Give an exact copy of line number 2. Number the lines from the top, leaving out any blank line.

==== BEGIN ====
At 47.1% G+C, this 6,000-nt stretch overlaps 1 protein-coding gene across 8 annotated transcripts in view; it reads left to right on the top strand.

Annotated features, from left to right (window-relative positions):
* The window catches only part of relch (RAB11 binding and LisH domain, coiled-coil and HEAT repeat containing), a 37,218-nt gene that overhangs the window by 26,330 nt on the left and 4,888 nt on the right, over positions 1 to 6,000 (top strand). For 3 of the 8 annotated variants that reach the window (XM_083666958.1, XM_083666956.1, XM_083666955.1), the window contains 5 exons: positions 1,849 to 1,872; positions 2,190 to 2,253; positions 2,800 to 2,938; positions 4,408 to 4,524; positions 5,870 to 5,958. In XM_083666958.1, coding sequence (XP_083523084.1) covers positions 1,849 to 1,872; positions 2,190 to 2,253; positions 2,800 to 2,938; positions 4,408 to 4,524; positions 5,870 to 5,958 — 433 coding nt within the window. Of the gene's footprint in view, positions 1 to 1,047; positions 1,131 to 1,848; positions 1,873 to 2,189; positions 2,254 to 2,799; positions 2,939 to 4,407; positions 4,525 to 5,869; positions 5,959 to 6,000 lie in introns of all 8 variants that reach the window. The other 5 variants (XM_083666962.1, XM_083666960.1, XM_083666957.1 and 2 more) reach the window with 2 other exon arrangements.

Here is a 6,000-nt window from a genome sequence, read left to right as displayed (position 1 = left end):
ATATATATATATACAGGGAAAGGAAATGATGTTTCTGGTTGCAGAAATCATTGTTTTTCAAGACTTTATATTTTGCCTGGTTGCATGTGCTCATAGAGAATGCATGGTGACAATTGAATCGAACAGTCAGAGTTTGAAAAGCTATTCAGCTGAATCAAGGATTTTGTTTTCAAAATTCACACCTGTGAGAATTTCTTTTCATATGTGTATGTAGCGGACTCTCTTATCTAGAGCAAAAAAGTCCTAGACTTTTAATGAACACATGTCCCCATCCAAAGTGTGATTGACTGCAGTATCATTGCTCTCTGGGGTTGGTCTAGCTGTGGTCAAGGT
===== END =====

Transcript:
Annotated features, from left to right (window-relative positions):